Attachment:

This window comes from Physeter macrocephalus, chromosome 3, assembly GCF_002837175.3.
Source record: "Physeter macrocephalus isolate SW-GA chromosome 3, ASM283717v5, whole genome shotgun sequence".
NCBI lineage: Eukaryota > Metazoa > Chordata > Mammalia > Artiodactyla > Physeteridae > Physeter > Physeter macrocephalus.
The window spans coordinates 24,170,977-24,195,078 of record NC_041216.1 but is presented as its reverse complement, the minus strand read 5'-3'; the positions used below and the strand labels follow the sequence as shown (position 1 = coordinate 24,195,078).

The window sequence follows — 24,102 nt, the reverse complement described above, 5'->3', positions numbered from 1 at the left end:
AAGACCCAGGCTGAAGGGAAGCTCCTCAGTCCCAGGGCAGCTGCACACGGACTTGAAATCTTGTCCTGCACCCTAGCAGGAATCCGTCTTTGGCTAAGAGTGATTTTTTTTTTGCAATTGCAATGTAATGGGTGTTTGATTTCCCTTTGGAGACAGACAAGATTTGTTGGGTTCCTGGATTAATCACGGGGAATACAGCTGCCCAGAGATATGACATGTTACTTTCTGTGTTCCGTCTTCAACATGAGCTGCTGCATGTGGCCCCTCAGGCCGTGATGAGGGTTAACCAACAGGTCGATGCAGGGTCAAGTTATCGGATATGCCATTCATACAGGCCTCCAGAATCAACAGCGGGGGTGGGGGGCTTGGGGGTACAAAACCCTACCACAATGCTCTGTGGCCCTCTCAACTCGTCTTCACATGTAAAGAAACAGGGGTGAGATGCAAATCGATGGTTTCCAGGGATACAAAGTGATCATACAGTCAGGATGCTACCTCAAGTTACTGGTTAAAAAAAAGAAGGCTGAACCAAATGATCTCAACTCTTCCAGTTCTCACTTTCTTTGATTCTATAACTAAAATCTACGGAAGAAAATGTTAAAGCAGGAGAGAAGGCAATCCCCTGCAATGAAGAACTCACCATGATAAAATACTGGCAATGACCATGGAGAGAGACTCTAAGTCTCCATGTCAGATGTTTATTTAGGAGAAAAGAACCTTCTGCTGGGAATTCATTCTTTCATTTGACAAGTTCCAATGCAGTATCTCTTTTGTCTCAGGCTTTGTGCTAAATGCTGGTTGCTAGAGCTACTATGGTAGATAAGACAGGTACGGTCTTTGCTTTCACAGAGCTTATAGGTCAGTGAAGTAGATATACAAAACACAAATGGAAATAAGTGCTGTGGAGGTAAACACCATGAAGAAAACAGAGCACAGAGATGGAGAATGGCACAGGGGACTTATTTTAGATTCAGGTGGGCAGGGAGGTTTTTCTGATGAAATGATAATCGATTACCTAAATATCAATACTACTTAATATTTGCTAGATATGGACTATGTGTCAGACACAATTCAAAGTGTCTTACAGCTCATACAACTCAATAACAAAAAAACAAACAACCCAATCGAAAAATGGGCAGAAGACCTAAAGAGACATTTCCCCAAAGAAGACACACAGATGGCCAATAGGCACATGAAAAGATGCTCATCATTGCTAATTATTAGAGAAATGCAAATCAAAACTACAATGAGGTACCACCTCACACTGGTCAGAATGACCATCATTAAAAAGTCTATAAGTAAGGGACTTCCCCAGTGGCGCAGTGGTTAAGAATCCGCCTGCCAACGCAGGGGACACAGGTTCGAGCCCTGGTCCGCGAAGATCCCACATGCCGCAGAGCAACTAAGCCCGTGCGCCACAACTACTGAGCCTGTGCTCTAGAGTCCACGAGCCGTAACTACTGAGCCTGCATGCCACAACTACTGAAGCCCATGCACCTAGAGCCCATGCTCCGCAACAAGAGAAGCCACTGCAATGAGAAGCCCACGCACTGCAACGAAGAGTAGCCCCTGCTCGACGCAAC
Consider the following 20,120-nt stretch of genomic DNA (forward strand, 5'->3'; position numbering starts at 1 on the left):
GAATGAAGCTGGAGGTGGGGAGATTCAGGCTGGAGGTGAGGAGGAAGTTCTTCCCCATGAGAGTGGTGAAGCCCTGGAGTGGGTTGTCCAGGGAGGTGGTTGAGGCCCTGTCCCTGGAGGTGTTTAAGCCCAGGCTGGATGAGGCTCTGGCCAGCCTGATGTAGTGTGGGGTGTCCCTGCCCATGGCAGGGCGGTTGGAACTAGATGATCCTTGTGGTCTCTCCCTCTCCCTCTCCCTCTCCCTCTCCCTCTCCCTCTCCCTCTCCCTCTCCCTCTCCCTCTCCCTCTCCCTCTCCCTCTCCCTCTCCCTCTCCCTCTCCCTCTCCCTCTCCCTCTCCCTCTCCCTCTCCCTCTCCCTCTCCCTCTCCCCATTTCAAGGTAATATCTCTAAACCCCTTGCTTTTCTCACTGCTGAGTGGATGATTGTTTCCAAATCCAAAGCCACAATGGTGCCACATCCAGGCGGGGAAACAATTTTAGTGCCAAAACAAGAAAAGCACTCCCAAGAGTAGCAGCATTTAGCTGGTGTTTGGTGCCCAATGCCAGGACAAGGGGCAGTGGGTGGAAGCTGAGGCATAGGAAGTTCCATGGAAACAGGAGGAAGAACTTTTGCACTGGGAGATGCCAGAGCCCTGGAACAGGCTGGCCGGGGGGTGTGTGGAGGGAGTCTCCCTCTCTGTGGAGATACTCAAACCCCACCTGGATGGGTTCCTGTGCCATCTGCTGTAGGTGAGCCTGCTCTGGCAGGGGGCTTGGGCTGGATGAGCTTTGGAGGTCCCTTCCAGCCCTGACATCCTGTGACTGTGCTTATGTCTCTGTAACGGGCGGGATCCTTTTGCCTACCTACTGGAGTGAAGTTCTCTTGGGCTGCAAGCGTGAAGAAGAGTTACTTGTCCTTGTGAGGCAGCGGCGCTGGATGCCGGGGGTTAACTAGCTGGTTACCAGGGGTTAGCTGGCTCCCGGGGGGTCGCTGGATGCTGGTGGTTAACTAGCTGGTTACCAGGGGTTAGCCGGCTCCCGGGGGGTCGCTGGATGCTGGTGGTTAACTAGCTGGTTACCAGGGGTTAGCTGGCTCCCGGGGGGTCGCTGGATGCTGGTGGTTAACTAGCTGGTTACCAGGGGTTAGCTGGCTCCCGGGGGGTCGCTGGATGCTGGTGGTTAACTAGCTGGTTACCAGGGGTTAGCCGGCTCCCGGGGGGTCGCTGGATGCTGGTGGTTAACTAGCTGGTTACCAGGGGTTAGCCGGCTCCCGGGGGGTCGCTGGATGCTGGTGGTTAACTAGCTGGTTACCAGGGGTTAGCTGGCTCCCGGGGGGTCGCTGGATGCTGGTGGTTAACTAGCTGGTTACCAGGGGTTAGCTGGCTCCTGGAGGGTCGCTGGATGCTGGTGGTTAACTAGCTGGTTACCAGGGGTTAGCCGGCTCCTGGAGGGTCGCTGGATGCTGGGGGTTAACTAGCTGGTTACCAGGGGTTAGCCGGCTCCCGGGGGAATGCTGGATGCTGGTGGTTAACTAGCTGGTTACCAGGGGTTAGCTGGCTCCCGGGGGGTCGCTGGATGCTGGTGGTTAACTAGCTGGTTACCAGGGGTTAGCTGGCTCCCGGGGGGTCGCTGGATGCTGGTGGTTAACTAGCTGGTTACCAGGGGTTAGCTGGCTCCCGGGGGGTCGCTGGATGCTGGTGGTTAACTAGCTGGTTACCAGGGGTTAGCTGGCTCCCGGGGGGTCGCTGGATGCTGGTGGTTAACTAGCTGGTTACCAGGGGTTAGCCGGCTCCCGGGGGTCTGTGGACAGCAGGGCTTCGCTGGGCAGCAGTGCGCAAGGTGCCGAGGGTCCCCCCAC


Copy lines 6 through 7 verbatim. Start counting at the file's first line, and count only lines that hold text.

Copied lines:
AAGACCCAGGCTGAAGGGAAGCTCCTCAGTCCCAGGGCAGCTGCACACGGACTTGAAATCTTGTCCTGCACCCTAGCAGGAATCCGTCTTTGGCTAAGAGTGATTTTTTTTTTGCAATTGCAATGTAATGGGTGTTTGATTTCCCTTTGGAGACAGACAAGATTTGTTGGGTTCCTGGATTAATCACGGGGAATACAGCTGCCCAGAGATATGACATGTTACTTTCTGTGTTCCGTCTTCAACATGAGCTGCTGCATGTGGCCCCTCAGGCCGTGATGAGGGTTAACCAACAGGTCGATGCAGGGTCAAGTTATCGGATATGCCATTCATACAGGCCTCCAGAATCAACAGCGGGGGTGGGGGGCTTGGGGGTACAAAACCCTACCACAATGCTCTGTGGCCCTCTCAACTCGTCTTCACATGTAAAGAAACAGGGGTGAGATGCAAATCGATGGTTTCCAGGGATACAAAGTGATCATACAGTCAGGATGCTACCTCAAGTTACTGGTTAAAAAAAAGAAGGCTGAACCAAATGATCTCAACTCTTCCAGTTCTCACTTTCTTTGATTCTATAACTAAAATCTACGGAAGAAAATGTTAAAGCAGGAGAGAAGGCAATCCCCTGCAATGAAGAACTCACCATGATAAAATACTGGCAATGACCATGGAGAGAGACTCTAAGTCTCCATGTCAGATGTTTATTTAGGAGAAAAGAACCTTCTGCTGGGAATTCATTCTTTCATTTGACAAGTTCCAATGCAGTATCTCTTTTGTCTCAGGCTTTGTGCTAAATGCTGGTTGCTAGAGCTACTATGGTAGATAAGACAGGTACGGTCTTTGCTTTCACAGAGCTTATAGGTCAGTGAAGTAGATATACAAAACACAAATGGAAATAAGTGCTGTGGAGGTAAACACCATGAAGAAAACAGAGCACAGAGATGGAGAATGGCACAGGGGACTTATTTTAGATTCAGGTGGGCAGGGAGGTTTTTCTGATGAAATGATAATCGATTACCTAAATATCAATACTACTTAATATTTGCTAGATATGGACTATGTGTCAGACACAATTCAAAGTGTCTTACAGCTCATACAACTCAATAACAAAAAAACAAACAACCCAATCGAAAAATGGGCAGAAGACCTAAAGAGACATTTCCCCAAAGAAGACACACAGATGGCCAATAGGCACATGAAAAGATGCTCATCATTGCTAATTATTAGAGAAATGCAAATCAAAACTACAATGAGGTACCACCTCACACTGGTCAGAATGACCATCATTAAAAAGTCTATAAGTAAGGGACTTCCCCAGTGGCGCAGTGGTTAAGAATCCGCCTGCCAACGCAGGGGACACAGGTTCGAGCCCTGGTCCGCGAAGATCCCACATGCCGCAGAGCAACTAAGCCCGTGCGCCACAACTACTGAGCCTGTGCTCTAGAGTCCACGAGCCGTAACTACTGAGCCTGCATGCCACAACTACTGAAGCCCATGCACCTAGAGCCCATGCTCCGCAACAAGAGAAGCCACTGCAATGAGAAGCCCACGCACTGCAACGAAGAGTAGCCCCTGCTCGACGCAAC
Consider the following 20,120-nt stretch of genomic DNA (forward strand, 5'->3'; position numbering starts at 1 on the left):